Megastar Amitabh Bachchan doesn't deny the popularity of commercial cinema but says that even the so-called non-commercial films have a commercial aspect.
After Wazir, and a special appearance in Shoojit Sircar's Ki and Ka, Big B is now gearing up for the release of his upcoming film, Te3n, with Vidya Balan and Nawazuddin Siddiqui.
While promoting the film in Mumbai, he talked about Te3n and some more. Excerpts:
Your next film Te3n is a thriller. Do you think this genre has not got its due in India?
No, I think tastes will change. There were many lovely thrillers in the past with Dada Moni (Ashok Kumar), Sunil Dutt and Mehboob Khan ... and they were huge successes. Mahal was a hugely successful film. These films were made but sometimes people like to see escapist films.
In whodunits, the suspense is out soon because of the social media. Do you think this limits the audience?
No. In the case of romantic films, you know the guy will get the girl after fighting with the villain or the father and the family. When you watch a film where the leading man is going through a lot of problems, you are sure that at the end of three hours everything will be solved.
Your favourite thrillers?
I like Hitchcock's films.
Of late, have you made a conscious decision to move away from commercial films?
Every film is made with a commercial angle. I am getting films as per my age like Piku and it did extremely well commercially. In every part of the world, there are some typical commercial films, and there is meaningful different cinema. Cinema is a medium where all kind of films are being made.
Does commercial success matter to you today?
When you make a film, a lot of money is invested so you wish at least the money is recovered. So commerce is important.
Does box office success also have an impact on the acting offers that come your way?
We all are part of the combined effort; we cannot eliminate ourselves. We are actors and we also have to be concerned whether we are able to bring back the returns or not.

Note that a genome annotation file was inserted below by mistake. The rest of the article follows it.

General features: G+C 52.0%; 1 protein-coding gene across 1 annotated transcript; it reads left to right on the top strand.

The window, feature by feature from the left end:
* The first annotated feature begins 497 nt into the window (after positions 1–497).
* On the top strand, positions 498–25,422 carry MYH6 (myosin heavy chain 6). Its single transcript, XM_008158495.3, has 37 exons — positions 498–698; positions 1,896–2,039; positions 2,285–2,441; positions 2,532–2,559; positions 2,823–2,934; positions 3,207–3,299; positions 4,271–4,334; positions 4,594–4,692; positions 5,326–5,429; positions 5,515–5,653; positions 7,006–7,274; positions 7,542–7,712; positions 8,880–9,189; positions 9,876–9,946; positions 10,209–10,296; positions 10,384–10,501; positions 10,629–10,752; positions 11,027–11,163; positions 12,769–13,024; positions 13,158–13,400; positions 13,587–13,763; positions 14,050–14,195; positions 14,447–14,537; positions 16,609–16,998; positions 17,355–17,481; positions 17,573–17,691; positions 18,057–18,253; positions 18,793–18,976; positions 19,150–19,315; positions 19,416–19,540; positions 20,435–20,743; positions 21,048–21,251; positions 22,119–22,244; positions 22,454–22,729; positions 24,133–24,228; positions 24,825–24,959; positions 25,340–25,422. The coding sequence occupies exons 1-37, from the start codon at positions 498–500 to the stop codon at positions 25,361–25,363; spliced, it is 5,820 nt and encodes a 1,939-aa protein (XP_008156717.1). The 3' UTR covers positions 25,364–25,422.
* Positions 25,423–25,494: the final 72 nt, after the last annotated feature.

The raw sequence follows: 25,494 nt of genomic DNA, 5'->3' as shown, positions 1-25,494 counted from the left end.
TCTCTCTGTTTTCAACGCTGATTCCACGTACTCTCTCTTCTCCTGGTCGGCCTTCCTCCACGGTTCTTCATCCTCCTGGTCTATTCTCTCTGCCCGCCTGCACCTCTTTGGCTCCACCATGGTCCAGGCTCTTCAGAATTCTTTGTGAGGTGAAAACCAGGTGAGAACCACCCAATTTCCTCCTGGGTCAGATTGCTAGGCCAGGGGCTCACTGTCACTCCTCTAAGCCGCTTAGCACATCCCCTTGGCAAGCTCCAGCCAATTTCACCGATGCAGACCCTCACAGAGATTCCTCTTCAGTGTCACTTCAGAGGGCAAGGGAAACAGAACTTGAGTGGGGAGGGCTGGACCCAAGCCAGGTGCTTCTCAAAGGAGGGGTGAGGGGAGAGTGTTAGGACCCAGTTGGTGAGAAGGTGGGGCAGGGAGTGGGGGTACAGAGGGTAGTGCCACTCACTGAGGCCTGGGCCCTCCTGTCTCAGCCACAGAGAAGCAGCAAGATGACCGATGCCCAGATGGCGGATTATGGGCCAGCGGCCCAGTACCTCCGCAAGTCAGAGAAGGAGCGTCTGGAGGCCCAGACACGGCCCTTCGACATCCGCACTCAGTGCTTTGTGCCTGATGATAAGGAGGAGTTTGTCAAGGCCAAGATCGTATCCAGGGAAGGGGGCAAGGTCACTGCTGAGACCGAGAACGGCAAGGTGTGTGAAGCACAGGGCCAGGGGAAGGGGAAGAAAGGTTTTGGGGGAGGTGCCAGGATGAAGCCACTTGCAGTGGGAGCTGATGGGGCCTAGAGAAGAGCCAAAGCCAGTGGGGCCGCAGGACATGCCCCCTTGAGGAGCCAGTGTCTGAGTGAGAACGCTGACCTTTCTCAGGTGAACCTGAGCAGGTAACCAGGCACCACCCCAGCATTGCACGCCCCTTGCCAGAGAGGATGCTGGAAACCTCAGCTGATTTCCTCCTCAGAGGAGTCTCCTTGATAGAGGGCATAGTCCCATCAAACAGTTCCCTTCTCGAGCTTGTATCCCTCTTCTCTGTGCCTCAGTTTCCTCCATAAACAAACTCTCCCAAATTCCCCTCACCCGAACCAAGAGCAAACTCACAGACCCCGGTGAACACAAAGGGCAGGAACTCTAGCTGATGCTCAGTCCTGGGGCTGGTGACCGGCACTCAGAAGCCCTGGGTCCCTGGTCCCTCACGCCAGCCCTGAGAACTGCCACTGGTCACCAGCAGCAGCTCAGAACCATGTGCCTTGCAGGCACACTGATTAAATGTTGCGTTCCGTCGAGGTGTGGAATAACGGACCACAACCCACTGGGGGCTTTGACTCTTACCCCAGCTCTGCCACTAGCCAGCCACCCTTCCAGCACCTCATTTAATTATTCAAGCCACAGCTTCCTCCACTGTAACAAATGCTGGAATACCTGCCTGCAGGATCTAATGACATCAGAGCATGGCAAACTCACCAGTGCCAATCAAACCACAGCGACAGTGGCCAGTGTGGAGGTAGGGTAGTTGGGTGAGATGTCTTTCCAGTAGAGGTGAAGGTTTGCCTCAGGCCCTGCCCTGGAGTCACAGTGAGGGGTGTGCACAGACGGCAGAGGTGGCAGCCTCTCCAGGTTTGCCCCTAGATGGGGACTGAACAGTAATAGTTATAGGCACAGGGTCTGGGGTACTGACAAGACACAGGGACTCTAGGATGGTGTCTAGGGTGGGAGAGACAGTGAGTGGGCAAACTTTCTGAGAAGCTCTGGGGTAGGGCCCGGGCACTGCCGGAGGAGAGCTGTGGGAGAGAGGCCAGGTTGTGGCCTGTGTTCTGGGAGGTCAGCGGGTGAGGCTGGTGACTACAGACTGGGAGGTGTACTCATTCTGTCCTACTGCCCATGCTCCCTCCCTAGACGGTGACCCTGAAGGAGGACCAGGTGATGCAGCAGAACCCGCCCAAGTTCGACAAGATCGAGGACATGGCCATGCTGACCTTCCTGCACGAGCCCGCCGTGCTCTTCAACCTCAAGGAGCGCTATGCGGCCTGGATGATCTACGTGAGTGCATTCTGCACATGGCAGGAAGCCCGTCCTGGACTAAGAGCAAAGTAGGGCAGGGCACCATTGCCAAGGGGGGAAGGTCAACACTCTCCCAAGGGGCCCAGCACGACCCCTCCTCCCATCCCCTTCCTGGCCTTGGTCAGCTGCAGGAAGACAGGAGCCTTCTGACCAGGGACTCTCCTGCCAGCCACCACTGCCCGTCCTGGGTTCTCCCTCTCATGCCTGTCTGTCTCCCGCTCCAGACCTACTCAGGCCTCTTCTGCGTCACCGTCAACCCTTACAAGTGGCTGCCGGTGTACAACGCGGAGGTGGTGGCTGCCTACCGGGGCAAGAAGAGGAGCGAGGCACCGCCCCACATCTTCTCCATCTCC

New wave cinema is working at the Box Office today. Would you agree that perceptions have changed?
I think the audience has acknowledged this cinema a lot. Methods of communication have changed -- there are many more facilities available now. Earlier, the only source of entertainment was movies and therefore, your choices were limited. Indian cinema had to offer something that catered to all. Today, there is TV, internet, and mobile phones. That is challenging for the Indian film industry. Audiences have become intelligent too; they will not go to see a film that is of inferior quality. I think if you make cinema just for the heck of it, it won't do well at the box office.
Creative people want their work to be recognised and want many to see their work and appreciate it.
What is the significance of the name Pink in your new film with Shoojit Sircar?
Pink, which is produced by Shoojit Sircar and directed by Tony Das Gupta, is about women empowerment. Pink is representative of the girl.
Buzz is that you have a film with Aditya Chopra and Dhoom 3 director Vijay Krishna Acharya in the pipeline.
I can't talk about it. Adi has not told me yet.
Which other films are there on the anvil?
Gaurang Doshi's Aankhen 2 -- I am taking forward the same role. Then there is a film with Ram Gopal Varma.
You have sung several songs in films. Do you sing to your grand daughter Aaradhya?
No, she sings to me. This generation is different they don't like this cuddling 'Arrey beta, how are you?' It's straight talk.
-- Sourced from Anita Britto, Bollywood News Service